I had my own little gift pile too, of course: a flatiron, gift certificates for the local, independently run coffee house; a seahorse tree ornament, and a Mini vest from one of my cousins. As in, the Mini car dealership where I got Joey; not a teensy tiny vest.

Christmas morning at home, we went through our traditions with the best of them: slouched to the table in our pajamas, and ate breakfast with mulled wine. And later on, in the dining room with Moms, Dad, Oli & Corey, Raj & James, all the Eastern European holiday delicacies you could think of, along with meatballs made with currants and port. Thank you, chef James.

Later that night Sandy collected me, and swept me off to his house for a night of kisses, a box of truffles, and a black iPod with Merry Christmas Cheech! YOU ROCK! engraved on the back.

For me. How lucky am I?

In the days that followed, we had together time, sleep-in time, and breakfast in bed time. We watched documentaries on the Discovery channel, and had dinner soirees with friends almost every night. We shopped the post-holiday sales in almost empty stores, drank lots of wine, and fed each other stinky cheese. We talked and talked some more, then rented movies we never finished watching, because falling asleep on the couch, tangled together, won out.

I rang in the New Year by myself. There were plenty of invitations to go out, to party, to do this or that, but I crave solitude every now and then. Especially on that night, of all nights, when I want to look back at what I’ve done, and forward at what I still have left to do.

What have I done? It was an exciting year, can’t deny it. I slimmed down, saw incredible things in more incredible lands; discovered new love in an old one. I got rid of that albatross around my neck, and I’m driving my very own car.

Now, what is it exactly that I want to do?

So much more, really. New Year’s Resolution: one foot in front of the other. Keep going.

My first kiss of 2007 wasn’t delayed that long, and came to me in the early afternoon of New Year’s Day at Sandy’s house, right before he whisked me off to meet his family.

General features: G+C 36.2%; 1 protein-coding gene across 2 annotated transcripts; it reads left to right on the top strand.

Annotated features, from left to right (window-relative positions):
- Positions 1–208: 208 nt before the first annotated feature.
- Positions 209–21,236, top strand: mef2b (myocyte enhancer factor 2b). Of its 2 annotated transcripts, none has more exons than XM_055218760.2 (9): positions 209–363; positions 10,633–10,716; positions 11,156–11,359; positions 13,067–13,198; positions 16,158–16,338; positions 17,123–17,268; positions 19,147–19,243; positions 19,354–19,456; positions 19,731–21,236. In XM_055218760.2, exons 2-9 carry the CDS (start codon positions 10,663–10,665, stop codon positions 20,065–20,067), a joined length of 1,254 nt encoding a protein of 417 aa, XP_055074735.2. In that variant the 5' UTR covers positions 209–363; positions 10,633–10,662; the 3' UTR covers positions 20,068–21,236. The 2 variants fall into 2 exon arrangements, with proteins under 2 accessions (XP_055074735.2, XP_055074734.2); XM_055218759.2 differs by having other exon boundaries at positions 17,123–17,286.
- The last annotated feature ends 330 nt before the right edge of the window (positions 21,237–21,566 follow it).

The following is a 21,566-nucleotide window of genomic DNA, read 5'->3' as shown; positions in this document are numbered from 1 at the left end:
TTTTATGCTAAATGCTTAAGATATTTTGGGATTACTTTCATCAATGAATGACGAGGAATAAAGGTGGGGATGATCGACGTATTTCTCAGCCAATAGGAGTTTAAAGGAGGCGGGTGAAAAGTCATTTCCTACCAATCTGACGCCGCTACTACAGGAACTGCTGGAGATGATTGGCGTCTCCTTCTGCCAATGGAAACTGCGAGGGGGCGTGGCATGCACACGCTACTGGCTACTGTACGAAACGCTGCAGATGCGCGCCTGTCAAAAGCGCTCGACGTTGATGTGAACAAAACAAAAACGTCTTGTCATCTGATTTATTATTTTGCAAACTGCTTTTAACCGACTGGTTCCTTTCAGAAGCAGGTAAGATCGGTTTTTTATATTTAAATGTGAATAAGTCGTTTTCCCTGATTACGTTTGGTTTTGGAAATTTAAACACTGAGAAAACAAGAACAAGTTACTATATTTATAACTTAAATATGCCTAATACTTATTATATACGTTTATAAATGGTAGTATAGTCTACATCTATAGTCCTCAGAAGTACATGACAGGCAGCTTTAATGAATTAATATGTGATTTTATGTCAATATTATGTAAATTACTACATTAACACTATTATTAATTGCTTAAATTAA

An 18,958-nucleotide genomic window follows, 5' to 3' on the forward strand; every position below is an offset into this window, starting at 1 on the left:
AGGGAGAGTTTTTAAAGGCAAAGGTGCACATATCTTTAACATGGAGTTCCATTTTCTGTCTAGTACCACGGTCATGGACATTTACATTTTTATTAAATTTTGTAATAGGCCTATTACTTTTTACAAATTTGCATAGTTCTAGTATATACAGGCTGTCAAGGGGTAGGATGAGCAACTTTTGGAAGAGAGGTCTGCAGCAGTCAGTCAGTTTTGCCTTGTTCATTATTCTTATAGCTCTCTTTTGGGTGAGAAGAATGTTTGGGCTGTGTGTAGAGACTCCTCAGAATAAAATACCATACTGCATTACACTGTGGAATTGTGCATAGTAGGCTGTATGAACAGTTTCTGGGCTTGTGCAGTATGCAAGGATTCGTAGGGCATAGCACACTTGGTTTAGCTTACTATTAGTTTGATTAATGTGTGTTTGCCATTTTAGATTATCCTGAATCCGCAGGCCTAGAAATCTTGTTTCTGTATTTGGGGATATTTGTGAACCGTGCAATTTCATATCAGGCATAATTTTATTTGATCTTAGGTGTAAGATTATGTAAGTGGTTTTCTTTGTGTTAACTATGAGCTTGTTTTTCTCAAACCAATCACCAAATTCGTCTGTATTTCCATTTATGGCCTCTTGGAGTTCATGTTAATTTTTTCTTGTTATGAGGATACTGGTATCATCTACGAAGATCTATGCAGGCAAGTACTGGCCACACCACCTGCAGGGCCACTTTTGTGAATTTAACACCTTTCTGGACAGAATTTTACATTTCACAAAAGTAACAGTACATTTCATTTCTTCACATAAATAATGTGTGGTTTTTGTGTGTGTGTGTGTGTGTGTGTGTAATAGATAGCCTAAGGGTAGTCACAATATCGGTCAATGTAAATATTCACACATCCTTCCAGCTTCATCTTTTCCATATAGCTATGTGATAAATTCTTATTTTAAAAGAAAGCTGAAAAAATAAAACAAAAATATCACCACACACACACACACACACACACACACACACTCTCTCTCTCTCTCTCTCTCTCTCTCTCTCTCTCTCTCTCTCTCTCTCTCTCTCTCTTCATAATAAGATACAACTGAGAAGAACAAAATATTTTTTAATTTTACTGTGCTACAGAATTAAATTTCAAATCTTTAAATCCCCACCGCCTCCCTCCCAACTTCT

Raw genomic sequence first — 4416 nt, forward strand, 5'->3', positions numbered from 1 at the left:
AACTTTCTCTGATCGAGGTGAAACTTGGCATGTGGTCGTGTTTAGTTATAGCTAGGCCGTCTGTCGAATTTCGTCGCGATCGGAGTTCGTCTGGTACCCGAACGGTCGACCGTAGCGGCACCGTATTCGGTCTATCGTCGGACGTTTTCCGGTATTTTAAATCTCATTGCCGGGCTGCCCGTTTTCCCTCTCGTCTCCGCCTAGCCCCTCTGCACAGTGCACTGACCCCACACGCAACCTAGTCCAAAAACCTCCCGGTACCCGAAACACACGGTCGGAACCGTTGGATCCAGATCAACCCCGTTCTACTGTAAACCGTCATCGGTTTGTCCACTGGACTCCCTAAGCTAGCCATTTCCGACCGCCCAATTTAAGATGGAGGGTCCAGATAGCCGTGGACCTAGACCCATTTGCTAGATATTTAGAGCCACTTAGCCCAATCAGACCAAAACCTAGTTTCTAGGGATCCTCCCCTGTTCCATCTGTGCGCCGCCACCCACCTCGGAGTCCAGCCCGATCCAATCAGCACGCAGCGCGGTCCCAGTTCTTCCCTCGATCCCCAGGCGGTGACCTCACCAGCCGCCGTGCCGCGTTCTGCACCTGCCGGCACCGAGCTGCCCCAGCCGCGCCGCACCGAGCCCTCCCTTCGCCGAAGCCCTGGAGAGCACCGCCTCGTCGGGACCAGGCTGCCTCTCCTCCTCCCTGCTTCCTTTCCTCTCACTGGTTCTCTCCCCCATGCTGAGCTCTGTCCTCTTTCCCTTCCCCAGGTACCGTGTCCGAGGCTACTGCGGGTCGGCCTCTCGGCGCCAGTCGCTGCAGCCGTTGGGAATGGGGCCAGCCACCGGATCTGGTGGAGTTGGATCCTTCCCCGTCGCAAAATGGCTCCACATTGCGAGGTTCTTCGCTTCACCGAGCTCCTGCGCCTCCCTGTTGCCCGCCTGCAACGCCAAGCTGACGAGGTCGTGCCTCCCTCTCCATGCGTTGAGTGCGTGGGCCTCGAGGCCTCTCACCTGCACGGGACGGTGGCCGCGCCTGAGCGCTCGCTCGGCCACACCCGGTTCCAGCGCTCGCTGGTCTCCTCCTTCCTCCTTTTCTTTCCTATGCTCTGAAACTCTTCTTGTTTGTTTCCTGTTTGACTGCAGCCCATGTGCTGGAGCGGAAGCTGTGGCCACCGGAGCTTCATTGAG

I met a boy’s parents. That’s a big thing. I met my boy’s parents, two lovely and charming people who raised the wonderful man I’ve given my heart to again. True to Italian form, they treated me as my own mother and father would have, and fed me more than I could possibly handle. I also met his sister, brother-in-law and nephew, and the hours passed like minutes to our nonstop chatter.

It was an otherworldly experience, almost. I felt at home.

Back at Sandy’s that evening, drunk on each other and my Christmas box of Godiva truffles, we celebrated each other with that first bottle of Veuve.

One down. Three to go.

It was a good holiday.

Sunday, January 07, 2007

We have been lost to each other for so long...

...is the opening line of one of my favourite books. That's The Red Tent, for future reference.

Not quite lost, but away. Breathing. Doing my thing, if you will. Someone asked in the previous post if I was on vacation, and I have been, in a manner of sorts. I didn't leave home or get on any airplanes, but I did take a step back. From absolutely everything.

I humbly ask your forgiveness for recent lack of posting, and thanks much for your patience, as always. It's been a great holiday and, very soon, you'll get to read all about it. I'm looking forward to the New Year, and getting my hands dirty again in the writing world.

Also, if I ever deviate again for weeks at a time without the "not in the country" excuse, you can kick my ass.

Tomorrow, tomorrow. It all comes tomorrow. Cheers.